BEYOND THE LIMITS by Stacy Allison


A Woman's Triumph on Everest
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 Nail-biting mountaineering wins out over soap-operatics in this absorbing tale of a woman conquering internal and external mountains. On September 29, 1988, Allison became the first American woman to stand at the peak of Mt. Everest. But her training began decades earlier, when she tried rock climbing in Utah's Zion National Park (``everything I learned electrified me'') and was instantly hooked. Here, with the help of Carlin (Brave New Bride, 1992 paperback), she grippingly describes her subsequent apprenticeship for Everest, with arduous steppingstones in Yosemite, Mt. McKinley, Pik Kommuninizma in Russia, and Ama Dablan in the Himalayas. The terrors pile up--blizzards, avalanches, dead companions--but the exhilaration of the ascent never fades. ``Climbing is how I express myself,'' Allison declares, and indeed she finds meaning largely through upward movement, confessing that if forced to choose between husband and Everest, she would head for the hills. Nonetheless, she values her love relations and relays them in schoolgirl detail: ``We lay there on our backs, talking about the stars....I was thinking: He's going to kiss me.'' The aim of this awkward dear-diary stuff seems to be to link true romance (which Allison finds with second husband David; her first turns out to be a wife-beater) and the attainment of mountain summits. No matter- -the action on the slope is what counts, and once up--especially above 19,000 feet, in the ``Death Zone''--Allison's account of mountaineering is as gritty as any. When she stands atop Everest and declares, ``I was wide open now, and I was aware of everything....I was standing on the top, looking down at the world,'' readers will join in her gusto. Allison plans a summer 1993 assault on the world's most treacherous peak, K2; this memoir, despite its unnecessary soapiness, will find its own place in that small pile of really first-rate mountaineering books. (Twenty-five b&w photographs--not seen)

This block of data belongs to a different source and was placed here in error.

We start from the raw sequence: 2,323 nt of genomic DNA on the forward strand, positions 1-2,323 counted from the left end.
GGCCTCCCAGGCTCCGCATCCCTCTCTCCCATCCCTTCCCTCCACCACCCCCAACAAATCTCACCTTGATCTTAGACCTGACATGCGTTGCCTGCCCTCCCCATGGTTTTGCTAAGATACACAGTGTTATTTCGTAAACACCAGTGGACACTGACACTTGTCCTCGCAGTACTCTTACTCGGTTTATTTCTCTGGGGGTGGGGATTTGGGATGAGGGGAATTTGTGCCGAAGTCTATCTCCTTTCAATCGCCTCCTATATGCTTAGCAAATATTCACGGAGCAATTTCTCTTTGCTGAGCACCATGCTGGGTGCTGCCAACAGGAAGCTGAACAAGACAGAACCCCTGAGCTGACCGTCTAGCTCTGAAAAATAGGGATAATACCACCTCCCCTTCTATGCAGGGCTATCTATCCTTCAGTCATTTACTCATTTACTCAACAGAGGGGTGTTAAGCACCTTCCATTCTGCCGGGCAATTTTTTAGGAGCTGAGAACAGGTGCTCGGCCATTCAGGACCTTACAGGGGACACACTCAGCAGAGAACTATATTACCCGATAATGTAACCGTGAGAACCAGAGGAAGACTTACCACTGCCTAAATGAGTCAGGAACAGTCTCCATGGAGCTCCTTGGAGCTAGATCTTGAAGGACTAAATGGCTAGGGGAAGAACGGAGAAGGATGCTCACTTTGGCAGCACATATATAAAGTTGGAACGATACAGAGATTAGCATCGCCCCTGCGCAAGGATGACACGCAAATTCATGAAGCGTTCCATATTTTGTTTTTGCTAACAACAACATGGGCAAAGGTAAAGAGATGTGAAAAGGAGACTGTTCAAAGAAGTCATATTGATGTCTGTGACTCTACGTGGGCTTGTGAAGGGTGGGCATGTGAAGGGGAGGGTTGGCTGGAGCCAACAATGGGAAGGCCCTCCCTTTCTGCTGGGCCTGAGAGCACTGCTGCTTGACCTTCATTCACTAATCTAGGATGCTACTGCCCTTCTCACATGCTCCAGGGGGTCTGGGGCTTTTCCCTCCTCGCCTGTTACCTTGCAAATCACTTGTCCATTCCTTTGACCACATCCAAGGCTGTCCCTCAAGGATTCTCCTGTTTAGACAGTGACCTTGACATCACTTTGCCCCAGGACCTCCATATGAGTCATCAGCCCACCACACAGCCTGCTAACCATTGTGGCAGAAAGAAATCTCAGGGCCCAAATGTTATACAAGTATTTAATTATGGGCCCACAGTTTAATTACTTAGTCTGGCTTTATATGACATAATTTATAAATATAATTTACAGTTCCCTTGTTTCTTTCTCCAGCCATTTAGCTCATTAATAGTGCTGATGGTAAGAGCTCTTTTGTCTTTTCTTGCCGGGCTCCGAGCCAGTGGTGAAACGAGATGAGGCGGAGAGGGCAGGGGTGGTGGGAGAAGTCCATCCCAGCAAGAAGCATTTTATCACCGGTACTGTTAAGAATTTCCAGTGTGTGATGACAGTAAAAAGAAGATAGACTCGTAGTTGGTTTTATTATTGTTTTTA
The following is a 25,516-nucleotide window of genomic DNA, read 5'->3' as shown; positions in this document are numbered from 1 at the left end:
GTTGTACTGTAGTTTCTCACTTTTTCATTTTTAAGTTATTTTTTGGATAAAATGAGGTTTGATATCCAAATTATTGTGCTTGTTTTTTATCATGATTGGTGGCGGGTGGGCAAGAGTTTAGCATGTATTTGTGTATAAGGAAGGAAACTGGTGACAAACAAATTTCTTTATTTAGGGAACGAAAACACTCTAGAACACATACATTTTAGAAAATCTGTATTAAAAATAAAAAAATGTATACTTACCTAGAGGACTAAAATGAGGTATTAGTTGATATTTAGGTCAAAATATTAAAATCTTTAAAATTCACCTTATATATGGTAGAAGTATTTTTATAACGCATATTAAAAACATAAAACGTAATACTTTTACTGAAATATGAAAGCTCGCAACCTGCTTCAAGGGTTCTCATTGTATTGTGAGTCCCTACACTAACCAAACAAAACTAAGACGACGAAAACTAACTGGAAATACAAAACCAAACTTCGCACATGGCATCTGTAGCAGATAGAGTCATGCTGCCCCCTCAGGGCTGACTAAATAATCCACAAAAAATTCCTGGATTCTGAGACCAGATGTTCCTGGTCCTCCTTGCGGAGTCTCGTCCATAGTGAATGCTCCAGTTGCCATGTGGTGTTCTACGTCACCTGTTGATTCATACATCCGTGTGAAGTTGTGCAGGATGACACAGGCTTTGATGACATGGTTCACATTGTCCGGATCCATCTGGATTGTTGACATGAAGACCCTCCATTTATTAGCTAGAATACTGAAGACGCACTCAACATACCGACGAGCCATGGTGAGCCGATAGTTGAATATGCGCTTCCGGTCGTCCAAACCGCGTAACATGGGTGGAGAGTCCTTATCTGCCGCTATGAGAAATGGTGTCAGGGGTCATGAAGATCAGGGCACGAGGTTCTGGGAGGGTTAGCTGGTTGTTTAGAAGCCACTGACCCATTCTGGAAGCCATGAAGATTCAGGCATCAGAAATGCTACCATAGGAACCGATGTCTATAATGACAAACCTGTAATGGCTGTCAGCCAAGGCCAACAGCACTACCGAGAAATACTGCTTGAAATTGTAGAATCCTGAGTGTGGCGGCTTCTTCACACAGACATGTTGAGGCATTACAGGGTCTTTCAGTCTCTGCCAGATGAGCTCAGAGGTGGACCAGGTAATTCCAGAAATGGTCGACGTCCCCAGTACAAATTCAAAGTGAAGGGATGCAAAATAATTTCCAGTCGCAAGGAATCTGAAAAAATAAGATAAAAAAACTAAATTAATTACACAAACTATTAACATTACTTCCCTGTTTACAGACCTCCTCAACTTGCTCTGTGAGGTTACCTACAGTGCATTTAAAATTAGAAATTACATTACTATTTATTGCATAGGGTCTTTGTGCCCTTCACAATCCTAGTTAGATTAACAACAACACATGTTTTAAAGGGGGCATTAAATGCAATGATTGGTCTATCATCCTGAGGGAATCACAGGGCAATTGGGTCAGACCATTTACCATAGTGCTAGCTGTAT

Pub Date: Aug. 19th, 1993
ISBN: 0-316-03468-1
Page count: 296pp
Publisher: Little, Brown
Review Posted Online:
Kirkus Reviews Issue: June 15th, 1993